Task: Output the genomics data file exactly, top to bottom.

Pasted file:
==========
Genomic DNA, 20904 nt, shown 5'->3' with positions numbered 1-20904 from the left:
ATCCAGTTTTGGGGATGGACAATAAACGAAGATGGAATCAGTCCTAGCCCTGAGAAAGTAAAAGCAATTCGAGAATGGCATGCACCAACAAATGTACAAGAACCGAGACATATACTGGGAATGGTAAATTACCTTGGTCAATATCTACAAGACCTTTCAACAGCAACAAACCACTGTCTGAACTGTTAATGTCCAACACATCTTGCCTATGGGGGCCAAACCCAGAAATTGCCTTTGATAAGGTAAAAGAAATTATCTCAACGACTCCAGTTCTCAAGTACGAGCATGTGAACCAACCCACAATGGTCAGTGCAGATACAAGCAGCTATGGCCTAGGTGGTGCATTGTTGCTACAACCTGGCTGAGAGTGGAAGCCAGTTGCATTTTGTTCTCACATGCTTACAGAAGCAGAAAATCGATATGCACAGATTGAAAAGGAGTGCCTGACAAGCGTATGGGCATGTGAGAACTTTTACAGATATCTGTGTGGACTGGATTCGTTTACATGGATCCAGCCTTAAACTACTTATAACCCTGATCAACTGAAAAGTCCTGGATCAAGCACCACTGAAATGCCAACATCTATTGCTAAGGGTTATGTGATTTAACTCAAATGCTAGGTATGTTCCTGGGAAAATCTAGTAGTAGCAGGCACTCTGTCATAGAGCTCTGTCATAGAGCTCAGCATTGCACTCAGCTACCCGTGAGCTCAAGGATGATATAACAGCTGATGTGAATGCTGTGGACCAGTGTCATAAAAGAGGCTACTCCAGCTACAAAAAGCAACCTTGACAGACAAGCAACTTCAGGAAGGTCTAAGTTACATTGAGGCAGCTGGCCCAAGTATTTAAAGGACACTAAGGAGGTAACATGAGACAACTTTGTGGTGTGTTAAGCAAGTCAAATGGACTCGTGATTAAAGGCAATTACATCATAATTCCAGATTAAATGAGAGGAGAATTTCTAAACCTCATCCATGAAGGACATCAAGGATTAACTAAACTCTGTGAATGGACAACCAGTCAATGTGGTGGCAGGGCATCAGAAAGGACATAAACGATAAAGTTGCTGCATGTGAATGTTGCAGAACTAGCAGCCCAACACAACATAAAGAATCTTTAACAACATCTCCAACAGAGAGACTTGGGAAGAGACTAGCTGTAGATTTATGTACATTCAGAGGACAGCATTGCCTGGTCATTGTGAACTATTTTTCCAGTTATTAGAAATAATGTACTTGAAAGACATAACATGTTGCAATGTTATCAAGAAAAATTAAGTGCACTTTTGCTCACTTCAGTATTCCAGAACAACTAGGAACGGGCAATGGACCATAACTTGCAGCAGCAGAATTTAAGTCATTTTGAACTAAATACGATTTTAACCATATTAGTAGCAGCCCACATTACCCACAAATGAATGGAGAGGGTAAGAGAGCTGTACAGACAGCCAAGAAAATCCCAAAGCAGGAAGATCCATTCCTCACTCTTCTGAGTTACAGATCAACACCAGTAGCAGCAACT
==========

Genomic DNA, 20904 nt, shown 5'->3' with positions numbered 1-20904 from the left:
ATCCAGTTTTGGGGATGGACAATAAACGAAGATGGAATCAGTCCTAGCCCTGAGAAAGTAAAAGCAATTCGAGAATGGCATGCACCAACAAATGTACAAGAACCGAGACATATACTGGGAATGGTAAATTACCTTGGTCAATATCTACAAGACCTTTCAACAGCAACAAACCACTGTCTGAACTGTTAATGTCCAACACATCTTGCCTATGGGGGCCAAACCCAGAAATTGCCTTTGATAAGGTAAAAGAAATTATCTCAACGACTCCAGTTCTCAAGTACGAGCATGTGAACCAACCCACAATGGTCAGTGCAGATACAAGCAGCTATGGCCTAGGTGGTGCATTGTTGCTACAACCTGGCTGAGAGTGGAAGCCAGTTGCATTTTGTTCTCACATGCTTACAGAAGCAGAAAATCGATATGCACAGATTGAAAAGGAGTGCCTGACAAGCGTATGGGCATGTGAGAACTTTTACAGATATCTGTGTGGACTGGATTCGTTTACATGGATCCAGCCTTAAACTACTTATAACCCTGATCAACTGAAAAGTCCTGGATCAAGCACCACTGAAATGCCAACATCTATTGCTAAGGGTTATGTGATTTAACTCAAATGCTAGGTATGTTCCTGGGAAAATCTAGTAGTAGCAGGCACTCTGTCATAGAGCTCTGTCATAGAGCTCAGCATTGCACTCAGCTACCCGTGAGCTCAAGGATGATATAACAGCTGATGTGAATGCTGTGGACCAGTGTCATAAAAGAGGCTACTCCAGCTACAAAAAGCAACCTTGACAGACAAGCAACTTCAGGAAGGTCTAAGTTACATTGAGGCAGCTGGCCCAAGTATTTAAAGGACACTAAGGAGGTAACATGAGACAACTTTGTGGTGTGTTAAGCAAGTCAAATGGACTCGTGATTAAAGGCAATTACATCATAATTCCAGATTAAATGAGAGGAGAATTTCTAAACCTCATCCATGAAGGACATCAAGGATTAACTAAACTCTGTGAATGGACAACCAGTCAATGTGGTGGCAGGGCATCAGAAAGGACATAAACGATAAAGTTGCTGCATGTGAATGTTGCAGAACTAGCAGCCCAACACAACATAAAGAATCTTTAACAACATCTCCAACAGAGAGACTTGGGAAGAGACTAGCTGTAGATTTATGTACATTCAGAGGACAGCATTGCCTGGTCATTGTGAACTATTTTTCCAGTTATTAGAAATAATGTACTTGAAAGACATAACATGTTGCAATGTTATCAAGAAAAATTAAGTGCACTTTTGCTCACTTCAGTATTCCAGAACAACTAGGAACGGGCAATGGACCATAACTTGCAGCAGCAGAATTTAAGTCATTTTGAACTAAATACGATTTTAACCATATTAGTAGCAGCCCACATTACCCACAAATGAATGGAGAGGGTAAGAGAGCTGTACAGACAGCCAAGAAAATCCCAAAGCAGGAAGATCCATTCCTCACTCTTCTGAGTTACAGATCAACACCAGTAGCAGCAACT